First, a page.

The Final Verdict
If we go from a strict on-field standpoint, the Astros got 1.6 WAR from Giles in the regular season. The Phillies have gotten 4.0 WAR from Velasquez and 0.1 WAR from Oberholtzer. None of the other players played for their new teams in the majors. So from that standpoint, the Phillies won the trade.
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On the other hand, the only player of any real value the Phillies got was Velasquez. While his WAR total is decent, his ERA+ of 91 indicates he’s been nine percent below league average with the Phillies. Giles had an ERA+ of 114 with the Astros, meaning 14 percent above league average.
There’s more to this story, of course. The Astros won the World Series in 2017 in spite of Giles, as his 0-2 record, 11.74 ERA and 2.217 WHIP in the postseason were downright gnarly. They gave up five players to get their closer of the future, and he really only had one regular season in which he pitched like they’d hoped. The other two seasons and his postseason weren’t good at all.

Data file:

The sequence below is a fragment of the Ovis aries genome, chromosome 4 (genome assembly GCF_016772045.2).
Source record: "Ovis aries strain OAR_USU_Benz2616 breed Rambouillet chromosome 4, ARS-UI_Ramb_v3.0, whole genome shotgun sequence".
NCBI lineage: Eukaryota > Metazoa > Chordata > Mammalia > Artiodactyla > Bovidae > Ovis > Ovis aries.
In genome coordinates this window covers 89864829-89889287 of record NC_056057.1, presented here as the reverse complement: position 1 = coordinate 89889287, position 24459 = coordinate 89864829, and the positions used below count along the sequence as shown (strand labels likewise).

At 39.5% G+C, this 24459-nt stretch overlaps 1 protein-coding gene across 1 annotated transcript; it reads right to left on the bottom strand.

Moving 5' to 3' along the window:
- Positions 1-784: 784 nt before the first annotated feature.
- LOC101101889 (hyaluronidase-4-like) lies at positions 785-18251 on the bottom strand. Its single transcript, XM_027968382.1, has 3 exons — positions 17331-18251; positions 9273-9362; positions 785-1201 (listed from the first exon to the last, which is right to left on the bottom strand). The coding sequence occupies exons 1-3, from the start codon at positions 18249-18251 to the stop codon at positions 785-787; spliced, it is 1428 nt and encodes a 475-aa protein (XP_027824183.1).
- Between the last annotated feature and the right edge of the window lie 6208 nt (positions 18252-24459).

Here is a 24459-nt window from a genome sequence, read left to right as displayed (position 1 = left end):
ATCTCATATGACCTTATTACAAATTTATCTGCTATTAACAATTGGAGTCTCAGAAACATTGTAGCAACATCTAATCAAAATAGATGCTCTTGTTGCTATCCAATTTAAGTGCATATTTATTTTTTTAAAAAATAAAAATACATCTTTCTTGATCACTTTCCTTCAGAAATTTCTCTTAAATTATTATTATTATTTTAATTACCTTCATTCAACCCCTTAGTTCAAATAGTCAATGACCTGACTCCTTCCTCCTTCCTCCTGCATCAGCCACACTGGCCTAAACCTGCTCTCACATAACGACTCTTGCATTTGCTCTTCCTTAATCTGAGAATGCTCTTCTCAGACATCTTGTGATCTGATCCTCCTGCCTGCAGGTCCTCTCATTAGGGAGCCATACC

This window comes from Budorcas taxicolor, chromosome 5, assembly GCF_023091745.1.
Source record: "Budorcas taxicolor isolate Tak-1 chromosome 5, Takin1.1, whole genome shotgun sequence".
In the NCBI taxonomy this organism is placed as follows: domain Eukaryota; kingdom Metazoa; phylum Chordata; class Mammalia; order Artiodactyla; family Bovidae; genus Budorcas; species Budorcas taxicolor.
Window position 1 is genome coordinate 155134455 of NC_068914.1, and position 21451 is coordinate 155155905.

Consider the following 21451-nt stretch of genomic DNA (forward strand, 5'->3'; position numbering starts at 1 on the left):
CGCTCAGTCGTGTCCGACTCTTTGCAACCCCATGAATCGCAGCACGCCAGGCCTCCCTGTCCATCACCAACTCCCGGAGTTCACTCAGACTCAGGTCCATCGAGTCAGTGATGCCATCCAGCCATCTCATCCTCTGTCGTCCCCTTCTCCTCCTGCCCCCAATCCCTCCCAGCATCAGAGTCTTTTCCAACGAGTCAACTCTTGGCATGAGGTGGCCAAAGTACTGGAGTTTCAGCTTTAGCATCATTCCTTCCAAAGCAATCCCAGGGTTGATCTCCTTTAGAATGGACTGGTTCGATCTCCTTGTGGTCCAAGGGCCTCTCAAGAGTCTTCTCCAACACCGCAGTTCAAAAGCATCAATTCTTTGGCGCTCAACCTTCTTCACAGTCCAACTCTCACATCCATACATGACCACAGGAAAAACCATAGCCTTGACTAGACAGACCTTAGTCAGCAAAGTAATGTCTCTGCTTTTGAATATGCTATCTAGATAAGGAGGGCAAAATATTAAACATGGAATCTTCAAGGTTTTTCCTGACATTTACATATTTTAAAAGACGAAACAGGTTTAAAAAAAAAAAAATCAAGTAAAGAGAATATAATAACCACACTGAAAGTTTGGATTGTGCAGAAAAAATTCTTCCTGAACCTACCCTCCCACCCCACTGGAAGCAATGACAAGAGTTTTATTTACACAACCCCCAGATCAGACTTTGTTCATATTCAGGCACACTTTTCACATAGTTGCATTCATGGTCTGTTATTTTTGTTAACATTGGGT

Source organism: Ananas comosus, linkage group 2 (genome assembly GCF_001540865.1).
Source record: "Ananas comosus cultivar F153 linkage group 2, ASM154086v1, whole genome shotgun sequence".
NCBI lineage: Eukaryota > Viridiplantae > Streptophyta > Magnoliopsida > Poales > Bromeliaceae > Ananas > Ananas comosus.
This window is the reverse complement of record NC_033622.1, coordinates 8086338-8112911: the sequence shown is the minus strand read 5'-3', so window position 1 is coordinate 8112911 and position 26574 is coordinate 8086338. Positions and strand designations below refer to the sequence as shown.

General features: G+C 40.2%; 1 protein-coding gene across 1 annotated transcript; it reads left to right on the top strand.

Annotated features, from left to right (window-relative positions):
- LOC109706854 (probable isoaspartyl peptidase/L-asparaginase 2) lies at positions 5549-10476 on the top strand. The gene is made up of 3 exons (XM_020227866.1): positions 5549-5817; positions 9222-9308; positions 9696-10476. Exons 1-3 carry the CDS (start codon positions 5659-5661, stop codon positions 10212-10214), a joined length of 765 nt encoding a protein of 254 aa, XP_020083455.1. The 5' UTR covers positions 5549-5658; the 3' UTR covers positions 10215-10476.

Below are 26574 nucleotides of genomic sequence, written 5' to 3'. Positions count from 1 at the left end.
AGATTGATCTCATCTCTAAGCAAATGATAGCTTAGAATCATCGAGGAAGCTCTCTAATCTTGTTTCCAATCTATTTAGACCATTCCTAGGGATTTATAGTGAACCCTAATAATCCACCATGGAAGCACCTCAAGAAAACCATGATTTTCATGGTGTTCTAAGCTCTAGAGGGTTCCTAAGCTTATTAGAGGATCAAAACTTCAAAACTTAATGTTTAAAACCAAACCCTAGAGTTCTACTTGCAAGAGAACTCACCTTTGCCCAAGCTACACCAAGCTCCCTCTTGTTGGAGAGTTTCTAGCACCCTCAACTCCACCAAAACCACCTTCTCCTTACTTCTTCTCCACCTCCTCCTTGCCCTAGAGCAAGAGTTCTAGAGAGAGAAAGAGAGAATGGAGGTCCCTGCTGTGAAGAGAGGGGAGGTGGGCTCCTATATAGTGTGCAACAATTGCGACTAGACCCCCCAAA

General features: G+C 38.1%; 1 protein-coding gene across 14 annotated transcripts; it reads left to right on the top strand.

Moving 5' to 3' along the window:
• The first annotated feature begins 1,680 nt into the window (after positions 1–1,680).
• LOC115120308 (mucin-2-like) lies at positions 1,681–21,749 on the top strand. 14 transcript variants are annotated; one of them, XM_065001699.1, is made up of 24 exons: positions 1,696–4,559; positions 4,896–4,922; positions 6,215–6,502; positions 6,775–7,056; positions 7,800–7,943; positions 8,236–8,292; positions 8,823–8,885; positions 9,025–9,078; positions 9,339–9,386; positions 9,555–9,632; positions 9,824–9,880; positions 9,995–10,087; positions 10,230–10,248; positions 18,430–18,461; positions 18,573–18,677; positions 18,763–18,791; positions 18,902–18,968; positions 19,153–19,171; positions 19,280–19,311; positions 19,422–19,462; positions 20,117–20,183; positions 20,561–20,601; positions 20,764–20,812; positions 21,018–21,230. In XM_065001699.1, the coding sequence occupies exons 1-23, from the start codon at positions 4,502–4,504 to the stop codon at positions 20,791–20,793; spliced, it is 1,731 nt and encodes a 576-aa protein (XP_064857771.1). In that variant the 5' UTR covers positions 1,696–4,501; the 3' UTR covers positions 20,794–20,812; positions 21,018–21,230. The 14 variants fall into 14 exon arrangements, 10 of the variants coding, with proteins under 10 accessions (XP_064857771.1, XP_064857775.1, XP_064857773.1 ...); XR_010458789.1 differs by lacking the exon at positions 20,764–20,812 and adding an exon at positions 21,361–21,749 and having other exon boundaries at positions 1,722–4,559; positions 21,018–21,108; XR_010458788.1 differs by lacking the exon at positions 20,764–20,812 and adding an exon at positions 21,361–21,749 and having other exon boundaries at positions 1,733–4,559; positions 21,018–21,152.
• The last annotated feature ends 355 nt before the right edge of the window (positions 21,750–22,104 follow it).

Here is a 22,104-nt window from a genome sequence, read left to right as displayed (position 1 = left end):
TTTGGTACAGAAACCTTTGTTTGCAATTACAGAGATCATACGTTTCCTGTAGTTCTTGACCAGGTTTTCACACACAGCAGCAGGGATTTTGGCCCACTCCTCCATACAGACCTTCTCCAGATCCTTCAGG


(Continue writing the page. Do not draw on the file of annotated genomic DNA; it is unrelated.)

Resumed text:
On the flip side, the Phillies only got meaningful contributions from one of the five players they got in this deal. That one player, Velasquez, has been a below average pitcher the past three seasons. So they gave up a potential All-Star closer and got very little in on-field contributions in return.
In truth, the Astros didn’t get a whole lot either. Giles looked like the best version of himself in 2019 with Toronto, of course, but had no shortage of difficulties in Houston. In the end, I would probably call this trade a wash, simply because neither team really got anything close to what they were looking for from this.